STILLWATER, Okla. (KFOR) – The holidays are here, which means that many families will be shopping for that perfect gift.
While you’re wrapping those presents, officials at Oklahoma State University are encouraging Oklahomans to be conscious about the waste they create with all those gifts.
“When planning gifts and menus this time of year, think about the three Rs – reduce, reuse and recycle,” Keima Borsuah, Oklahoma State University Extension assistant state specialist with the Solid Waste Management Program, said. “Of course, people enjoy giving and receiving gifts, but choose items of value, purpose and meaning. These gifts will be less likely to end up in a yard sale or even the trash.”
Between Thanksgiving and mid-January, most households generate about 25% more waste than any other season.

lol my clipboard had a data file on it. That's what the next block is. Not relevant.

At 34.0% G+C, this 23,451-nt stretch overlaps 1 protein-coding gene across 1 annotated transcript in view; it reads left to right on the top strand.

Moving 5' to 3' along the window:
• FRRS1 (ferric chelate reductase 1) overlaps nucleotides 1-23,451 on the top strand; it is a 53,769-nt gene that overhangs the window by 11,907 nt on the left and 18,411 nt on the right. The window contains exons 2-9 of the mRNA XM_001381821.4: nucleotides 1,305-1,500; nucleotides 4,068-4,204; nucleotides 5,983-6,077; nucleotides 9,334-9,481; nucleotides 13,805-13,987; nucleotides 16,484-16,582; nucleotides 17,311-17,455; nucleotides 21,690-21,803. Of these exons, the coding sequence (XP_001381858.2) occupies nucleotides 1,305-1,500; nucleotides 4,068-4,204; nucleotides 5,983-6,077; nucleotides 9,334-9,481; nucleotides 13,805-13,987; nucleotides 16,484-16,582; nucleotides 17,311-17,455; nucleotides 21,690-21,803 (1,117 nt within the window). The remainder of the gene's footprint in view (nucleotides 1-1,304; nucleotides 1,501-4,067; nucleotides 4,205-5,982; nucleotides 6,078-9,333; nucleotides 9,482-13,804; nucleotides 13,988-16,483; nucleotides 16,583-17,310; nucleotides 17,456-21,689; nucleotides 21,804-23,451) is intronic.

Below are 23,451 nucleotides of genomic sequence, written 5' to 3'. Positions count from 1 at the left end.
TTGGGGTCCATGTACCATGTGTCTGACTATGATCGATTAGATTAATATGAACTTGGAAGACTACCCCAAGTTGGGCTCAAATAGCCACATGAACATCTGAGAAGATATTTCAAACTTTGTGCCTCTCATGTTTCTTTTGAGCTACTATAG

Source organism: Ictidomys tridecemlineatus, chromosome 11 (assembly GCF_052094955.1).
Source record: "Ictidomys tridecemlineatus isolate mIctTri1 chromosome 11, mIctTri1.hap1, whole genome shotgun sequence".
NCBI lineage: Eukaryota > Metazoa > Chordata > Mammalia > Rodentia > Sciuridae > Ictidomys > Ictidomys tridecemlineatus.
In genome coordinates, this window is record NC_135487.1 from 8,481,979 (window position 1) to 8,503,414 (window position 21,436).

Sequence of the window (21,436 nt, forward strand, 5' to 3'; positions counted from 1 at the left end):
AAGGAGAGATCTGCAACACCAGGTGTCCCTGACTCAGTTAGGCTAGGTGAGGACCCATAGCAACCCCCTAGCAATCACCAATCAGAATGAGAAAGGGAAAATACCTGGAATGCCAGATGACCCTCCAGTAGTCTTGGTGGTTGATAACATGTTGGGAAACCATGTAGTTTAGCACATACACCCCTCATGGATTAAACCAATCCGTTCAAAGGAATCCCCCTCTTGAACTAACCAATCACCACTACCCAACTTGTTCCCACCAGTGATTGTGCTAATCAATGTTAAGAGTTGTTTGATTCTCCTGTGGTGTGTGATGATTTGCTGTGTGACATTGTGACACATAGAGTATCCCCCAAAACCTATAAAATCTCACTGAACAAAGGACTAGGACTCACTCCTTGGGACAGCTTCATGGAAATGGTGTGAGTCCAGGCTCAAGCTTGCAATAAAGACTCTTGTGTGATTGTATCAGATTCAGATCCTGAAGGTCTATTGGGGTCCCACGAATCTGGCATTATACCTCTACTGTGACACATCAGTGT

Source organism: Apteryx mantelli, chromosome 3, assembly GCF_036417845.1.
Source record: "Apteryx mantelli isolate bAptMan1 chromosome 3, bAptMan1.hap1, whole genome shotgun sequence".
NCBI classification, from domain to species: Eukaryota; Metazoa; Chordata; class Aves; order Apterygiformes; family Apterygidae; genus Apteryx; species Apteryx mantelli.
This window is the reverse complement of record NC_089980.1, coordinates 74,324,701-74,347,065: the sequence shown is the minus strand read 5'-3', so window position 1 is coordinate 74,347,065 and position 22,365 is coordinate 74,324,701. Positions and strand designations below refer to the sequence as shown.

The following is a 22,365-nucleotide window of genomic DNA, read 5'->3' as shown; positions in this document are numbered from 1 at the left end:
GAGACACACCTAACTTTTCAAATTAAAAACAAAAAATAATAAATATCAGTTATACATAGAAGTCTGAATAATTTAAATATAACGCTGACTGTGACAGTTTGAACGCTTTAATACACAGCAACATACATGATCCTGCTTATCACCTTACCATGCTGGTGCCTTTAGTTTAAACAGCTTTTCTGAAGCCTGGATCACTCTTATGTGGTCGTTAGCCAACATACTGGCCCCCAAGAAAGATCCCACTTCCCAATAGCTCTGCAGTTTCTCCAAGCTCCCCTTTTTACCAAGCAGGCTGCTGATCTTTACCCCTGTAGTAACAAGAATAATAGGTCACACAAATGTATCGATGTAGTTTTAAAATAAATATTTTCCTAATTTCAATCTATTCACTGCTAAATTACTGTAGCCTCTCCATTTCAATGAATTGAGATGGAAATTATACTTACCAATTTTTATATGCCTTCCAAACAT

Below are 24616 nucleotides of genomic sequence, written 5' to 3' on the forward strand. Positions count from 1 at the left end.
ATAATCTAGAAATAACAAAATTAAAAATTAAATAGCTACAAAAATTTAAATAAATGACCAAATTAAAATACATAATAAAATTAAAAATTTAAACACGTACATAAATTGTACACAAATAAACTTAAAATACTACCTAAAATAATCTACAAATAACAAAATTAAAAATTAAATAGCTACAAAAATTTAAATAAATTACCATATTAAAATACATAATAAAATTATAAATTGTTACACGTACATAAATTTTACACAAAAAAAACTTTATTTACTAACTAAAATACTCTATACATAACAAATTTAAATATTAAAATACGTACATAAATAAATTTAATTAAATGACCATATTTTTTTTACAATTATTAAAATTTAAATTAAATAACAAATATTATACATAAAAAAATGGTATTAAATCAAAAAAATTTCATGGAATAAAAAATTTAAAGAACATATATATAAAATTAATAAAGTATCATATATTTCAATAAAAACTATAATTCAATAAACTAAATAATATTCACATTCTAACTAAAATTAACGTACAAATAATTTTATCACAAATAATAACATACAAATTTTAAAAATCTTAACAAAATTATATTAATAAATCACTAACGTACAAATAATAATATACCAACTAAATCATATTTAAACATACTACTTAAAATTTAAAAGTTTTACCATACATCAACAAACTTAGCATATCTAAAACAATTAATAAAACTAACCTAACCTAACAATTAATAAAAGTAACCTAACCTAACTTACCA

In order to cut down on the waste, Borsuah suggests giving experiences like museums or tickets to something.
“Often during this time of year we want to give things, but something as simple as a gift of your time is priceless,” Borsuah said. “Do an activity that creates a memory, not more waste. Another idea is to give a homemade gift certificate for shoveling snow this winter, planting flowers in the spring, mowing the lawn in the summer or raking leaves next fall.”
Other ways to cut down on holiday waste include:
- Shop local to reduce cardboard waste. This not only eliminates the need for a box in which the gift is shipped, it also saves money on shipping costs.
- Choose gifts that have been recycled or made from sustainably sourced materials.
- Consider rechargeable batteries and chargers for electronic gifts.
- Reuse old maps, comics, newspaper or old posters as gift wrap.
- Reuse ribbons, bows and gift bags.
- Skip the wrapping altogether. Instead, hide the gift and leave written clues as to where it can be found.
- When decorating the tree, use energy efficient LED lights.
- Start a child’s or grandchild’s savings or educational account, or donate in a family member’s name to their favorite charity.
While many residents are good at recycling, experts say people are not as good at reducing and reusing.